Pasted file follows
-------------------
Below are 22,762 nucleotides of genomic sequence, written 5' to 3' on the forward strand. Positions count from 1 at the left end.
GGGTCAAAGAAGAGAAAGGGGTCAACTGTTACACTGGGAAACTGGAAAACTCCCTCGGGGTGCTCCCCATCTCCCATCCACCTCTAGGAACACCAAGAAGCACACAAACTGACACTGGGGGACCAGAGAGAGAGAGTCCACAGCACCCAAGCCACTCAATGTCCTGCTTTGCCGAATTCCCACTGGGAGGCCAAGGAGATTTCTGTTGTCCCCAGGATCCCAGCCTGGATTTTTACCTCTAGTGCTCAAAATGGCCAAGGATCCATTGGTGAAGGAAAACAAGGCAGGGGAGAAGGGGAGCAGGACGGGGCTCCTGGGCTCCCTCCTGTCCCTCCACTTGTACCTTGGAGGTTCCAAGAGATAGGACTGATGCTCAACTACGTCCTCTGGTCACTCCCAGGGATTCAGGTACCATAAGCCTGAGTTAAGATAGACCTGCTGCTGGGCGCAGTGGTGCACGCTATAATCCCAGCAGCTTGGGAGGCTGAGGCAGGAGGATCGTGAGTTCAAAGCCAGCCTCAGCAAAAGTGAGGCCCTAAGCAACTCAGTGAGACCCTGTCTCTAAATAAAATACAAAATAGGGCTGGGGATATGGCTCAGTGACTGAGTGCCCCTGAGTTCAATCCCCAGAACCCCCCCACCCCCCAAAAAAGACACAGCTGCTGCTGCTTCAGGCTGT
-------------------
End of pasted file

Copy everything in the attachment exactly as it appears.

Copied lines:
Below are 22,762 nucleotides of genomic sequence, written 5' to 3' on the forward strand. Positions count from 1 at the left end.
GGGTCAAAGAAGAGAAAGGGGTCAACTGTTACACTGGGAAACTGGAAAACTCCCTCGGGGTGCTCCCCATCTCCCATCCACCTCTAGGAACACCAAGAAGCACACAAACTGACACTGGGGGACCAGAGAGAGAGAGTCCACAGCACCCAAGCCACTCAATGTCCTGCTTTGCCGAATTCCCACTGGGAGGCCAAGGAGATTTCTGTTGTCCCCAGGATCCCAGCCTGGATTTTTACCTCTAGTGCTCAAAATGGCCAAGGATCCATTGGTGAAGGAAAACAAGGCAGGGGAGAAGGGGAGCAGGACGGGGCTCCTGGGCTCCCTCCTGTCCCTCCACTTGTACCTTGGAGGTTCCAAGAGATAGGACTGATGCTCAACTACGTCCTCTGGTCACTCCCAGGGATTCAGGTACCATAAGCCTGAGTTAAGATAGACCTGCTGCTGGGCGCAGTGGTGCACGCTATAATCCCAGCAGCTTGGGAGGCTGAGGCAGGAGGATCGTGAGTTCAAAGCCAGCCTCAGCAAAAGTGAGGCCCTAAGCAACTCAGTGAGACCCTGTCTCTAAATAAAATACAAAATAGGGCTGGGGATATGGCTCAGTGACTGAGTGCCCCTGAGTTCAATCCCCAGAACCCCCCCACCCCCCAAAAAAGACACAGCTGCTGCTGCTTCAGGCTGT